Three years ago, a small group of Occupy Wall Street protesters stood in Zuccotti Park shortly after midnight and watched the NYPD handcuff eight demonstrators for no apparent reason. None of the arresting officers would tell us why the protesters were being singled out, but that night NYPD Inspector Salvatore DiPace, Jr. put it this way: "There's a law against everything. That's America."
DiPace, who is now Deputy Chief for the Counterterrorism Bureau, is among the four NYPD officers named in a federal lawsuit filed against the City by one of the protesters who was arrested that night in February of 2012.
According to his arresting officer, Libor Koznar was "shouting on a NYC public street," and making "unreasonable noise," and therefore needed to be physically detained.
You can see Koznar's arrest at the 1:44 mark in the video below, after he shouts "Anthony! Anthony!" at one of the other protesters who's being taken away. Officer Rosado, who declined to give us his first name that night, immediately points to Koznar and says, "Take him."
According to the lawsuit, Koznar was held for six hours, and the charges against him were dropped for insufficient evidence. The complaint alleges that the supervising NYPD officers on the scene, DiPace and Deputy Chief James McNamara, failed to stop the wrongful arrests (indeed, McNamara appeared to be directing them) and as a result, Koznar was "unlawfully deprived of his rights to express himself and to assemble, his liberty rights, and was otherwise damaged and injured."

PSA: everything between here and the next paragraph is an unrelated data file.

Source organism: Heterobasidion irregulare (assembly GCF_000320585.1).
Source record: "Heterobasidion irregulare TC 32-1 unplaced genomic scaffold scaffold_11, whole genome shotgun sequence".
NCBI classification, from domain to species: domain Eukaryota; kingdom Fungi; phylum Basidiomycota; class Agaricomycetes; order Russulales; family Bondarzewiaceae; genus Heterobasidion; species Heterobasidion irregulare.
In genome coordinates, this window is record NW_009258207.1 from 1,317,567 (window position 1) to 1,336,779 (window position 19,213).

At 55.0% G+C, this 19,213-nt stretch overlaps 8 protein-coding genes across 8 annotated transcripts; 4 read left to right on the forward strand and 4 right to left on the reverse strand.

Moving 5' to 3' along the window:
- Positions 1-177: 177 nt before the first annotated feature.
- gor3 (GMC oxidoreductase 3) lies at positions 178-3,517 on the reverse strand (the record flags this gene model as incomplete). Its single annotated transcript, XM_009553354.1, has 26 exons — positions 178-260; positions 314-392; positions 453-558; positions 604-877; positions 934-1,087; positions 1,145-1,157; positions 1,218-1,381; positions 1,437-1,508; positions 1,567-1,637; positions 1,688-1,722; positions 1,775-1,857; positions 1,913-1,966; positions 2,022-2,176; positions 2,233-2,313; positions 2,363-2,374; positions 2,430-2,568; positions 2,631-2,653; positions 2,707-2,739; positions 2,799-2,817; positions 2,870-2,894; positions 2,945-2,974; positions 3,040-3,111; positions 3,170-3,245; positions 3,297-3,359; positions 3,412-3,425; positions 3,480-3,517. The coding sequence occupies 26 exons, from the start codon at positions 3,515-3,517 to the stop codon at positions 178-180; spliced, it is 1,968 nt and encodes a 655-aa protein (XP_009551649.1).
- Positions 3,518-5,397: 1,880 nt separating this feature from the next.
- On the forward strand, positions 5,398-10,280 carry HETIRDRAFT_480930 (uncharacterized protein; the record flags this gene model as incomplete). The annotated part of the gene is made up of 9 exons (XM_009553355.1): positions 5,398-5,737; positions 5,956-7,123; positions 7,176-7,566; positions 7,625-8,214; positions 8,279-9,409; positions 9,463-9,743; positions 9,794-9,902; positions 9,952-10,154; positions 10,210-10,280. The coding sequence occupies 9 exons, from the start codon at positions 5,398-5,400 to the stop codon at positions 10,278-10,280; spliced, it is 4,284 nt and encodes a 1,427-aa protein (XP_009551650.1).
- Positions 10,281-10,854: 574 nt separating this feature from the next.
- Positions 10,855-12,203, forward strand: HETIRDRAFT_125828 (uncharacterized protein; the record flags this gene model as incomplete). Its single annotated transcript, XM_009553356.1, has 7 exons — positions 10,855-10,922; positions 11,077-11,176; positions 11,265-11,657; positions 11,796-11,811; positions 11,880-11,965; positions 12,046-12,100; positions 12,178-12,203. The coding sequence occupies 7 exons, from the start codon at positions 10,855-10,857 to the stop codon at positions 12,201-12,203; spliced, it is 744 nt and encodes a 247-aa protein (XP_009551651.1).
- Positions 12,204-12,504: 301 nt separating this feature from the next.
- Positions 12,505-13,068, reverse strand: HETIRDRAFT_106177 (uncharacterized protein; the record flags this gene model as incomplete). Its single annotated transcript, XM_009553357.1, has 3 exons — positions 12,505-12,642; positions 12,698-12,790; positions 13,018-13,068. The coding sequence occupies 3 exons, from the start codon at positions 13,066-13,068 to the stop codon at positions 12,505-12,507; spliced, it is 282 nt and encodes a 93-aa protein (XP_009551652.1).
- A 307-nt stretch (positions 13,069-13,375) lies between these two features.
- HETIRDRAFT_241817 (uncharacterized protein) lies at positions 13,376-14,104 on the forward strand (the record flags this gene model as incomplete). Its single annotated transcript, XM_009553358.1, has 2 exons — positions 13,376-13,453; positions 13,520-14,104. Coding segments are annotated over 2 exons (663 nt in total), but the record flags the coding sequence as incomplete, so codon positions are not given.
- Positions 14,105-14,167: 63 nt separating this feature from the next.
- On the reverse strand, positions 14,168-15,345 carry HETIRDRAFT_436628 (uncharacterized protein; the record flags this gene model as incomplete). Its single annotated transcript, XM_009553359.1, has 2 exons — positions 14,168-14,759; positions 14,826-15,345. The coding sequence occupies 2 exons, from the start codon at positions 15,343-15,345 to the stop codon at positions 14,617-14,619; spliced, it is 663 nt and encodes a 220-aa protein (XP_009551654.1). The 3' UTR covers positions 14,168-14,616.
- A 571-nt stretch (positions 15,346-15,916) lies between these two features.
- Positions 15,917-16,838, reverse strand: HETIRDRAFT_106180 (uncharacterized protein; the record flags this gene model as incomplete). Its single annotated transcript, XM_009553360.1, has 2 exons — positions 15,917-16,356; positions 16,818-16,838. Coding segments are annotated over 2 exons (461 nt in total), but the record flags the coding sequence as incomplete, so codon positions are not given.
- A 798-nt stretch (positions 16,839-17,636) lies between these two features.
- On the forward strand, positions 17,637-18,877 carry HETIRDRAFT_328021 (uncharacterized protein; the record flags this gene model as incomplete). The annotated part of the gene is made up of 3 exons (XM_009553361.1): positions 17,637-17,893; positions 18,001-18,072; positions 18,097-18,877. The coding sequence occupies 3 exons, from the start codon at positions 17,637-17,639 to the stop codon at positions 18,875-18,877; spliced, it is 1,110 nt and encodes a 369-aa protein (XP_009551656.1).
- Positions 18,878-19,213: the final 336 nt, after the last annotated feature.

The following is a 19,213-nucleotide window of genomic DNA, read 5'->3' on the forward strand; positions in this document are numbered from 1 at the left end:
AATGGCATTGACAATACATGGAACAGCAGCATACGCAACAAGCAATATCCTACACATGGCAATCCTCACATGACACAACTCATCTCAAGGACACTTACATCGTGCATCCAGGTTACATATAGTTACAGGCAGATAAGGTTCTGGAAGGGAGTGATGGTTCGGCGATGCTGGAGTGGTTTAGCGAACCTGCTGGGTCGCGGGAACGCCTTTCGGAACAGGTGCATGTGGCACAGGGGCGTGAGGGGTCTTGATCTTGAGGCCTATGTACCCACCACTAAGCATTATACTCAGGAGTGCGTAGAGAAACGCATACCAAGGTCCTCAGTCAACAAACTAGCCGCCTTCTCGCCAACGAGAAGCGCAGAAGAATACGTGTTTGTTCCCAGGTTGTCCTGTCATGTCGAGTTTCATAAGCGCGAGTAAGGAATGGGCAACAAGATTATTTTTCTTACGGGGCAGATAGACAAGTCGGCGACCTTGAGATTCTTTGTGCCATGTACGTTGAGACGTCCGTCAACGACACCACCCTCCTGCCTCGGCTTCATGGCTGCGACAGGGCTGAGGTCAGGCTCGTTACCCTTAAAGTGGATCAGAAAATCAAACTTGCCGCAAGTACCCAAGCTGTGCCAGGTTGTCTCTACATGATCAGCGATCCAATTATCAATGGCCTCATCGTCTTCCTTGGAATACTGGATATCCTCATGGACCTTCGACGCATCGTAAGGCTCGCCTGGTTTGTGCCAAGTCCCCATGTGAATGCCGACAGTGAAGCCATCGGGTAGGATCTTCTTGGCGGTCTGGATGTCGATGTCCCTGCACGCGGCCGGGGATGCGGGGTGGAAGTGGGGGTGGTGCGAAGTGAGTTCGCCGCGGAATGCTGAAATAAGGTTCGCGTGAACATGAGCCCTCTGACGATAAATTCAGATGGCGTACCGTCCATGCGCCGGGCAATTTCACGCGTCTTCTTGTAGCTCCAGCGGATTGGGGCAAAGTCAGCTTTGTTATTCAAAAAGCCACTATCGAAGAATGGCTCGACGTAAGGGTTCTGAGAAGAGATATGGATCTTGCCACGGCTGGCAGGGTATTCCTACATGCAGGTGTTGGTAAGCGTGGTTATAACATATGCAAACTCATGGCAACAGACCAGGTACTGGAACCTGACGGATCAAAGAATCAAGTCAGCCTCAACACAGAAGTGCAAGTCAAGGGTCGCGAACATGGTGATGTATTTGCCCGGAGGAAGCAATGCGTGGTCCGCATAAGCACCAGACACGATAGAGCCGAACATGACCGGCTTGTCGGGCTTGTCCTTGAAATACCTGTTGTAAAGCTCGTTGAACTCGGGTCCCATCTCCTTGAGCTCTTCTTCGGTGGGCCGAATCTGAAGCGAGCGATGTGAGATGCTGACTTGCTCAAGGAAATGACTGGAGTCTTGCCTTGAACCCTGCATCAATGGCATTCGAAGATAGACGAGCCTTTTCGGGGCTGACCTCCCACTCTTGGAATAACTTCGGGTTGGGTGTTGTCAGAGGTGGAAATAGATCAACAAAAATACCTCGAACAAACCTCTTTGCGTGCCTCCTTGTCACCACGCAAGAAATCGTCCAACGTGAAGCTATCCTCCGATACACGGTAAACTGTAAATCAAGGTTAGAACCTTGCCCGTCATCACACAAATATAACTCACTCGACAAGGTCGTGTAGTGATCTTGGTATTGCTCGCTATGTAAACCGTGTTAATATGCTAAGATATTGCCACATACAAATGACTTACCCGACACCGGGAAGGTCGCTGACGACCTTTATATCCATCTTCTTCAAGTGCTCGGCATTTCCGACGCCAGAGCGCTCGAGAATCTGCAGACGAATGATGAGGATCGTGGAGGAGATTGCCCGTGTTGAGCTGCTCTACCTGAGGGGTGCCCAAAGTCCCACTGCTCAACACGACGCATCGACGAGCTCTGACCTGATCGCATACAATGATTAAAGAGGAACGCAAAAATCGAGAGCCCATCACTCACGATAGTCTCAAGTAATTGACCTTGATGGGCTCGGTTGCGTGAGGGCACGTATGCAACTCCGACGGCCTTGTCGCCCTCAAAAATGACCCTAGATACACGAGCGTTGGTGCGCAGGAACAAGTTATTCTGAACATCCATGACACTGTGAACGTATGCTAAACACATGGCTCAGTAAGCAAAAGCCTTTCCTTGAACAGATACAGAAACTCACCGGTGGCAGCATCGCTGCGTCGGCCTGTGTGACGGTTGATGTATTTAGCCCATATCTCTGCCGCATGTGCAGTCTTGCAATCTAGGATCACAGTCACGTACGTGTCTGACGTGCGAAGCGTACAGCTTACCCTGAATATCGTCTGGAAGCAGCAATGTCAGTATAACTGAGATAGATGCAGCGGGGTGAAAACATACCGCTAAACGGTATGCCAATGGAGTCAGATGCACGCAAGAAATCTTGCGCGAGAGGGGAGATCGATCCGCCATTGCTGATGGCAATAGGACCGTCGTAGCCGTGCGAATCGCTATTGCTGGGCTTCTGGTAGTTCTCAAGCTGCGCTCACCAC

Koznar's attorney, Gideon Oliver, said that the NYPD's behavior partly reflected the arbitrary rules that Brookfield Properties created for the public park that they were legally required to keep open 24 hours a day.
"Those rules appear to have been subject to almost constant change at the whim of Brookfield and the police," Oliver says. "Libor's arrest never should have been ordered, he never should have been issued a summons, someone should have realized it was a bad arrest and cut him loose."
A spokesman for the Law Department said that the City would review the complaint.
Koznar is asking for an unspecified amount of damages. The City has paid out roughly half a billion dollars in NYPD-related settlements over the last five years. Last spring, the City paid $583,024 to settle a case in which a group of Occupy protesters claimed they were wrongfully arrested on January 1, 2012.
"When the police do things like this it has a clear chilling effect," Oliver says. "The effect, if not the purpose, of discouraging people from safely observing police activities in public spaces, which is constitutionally protected conduct."
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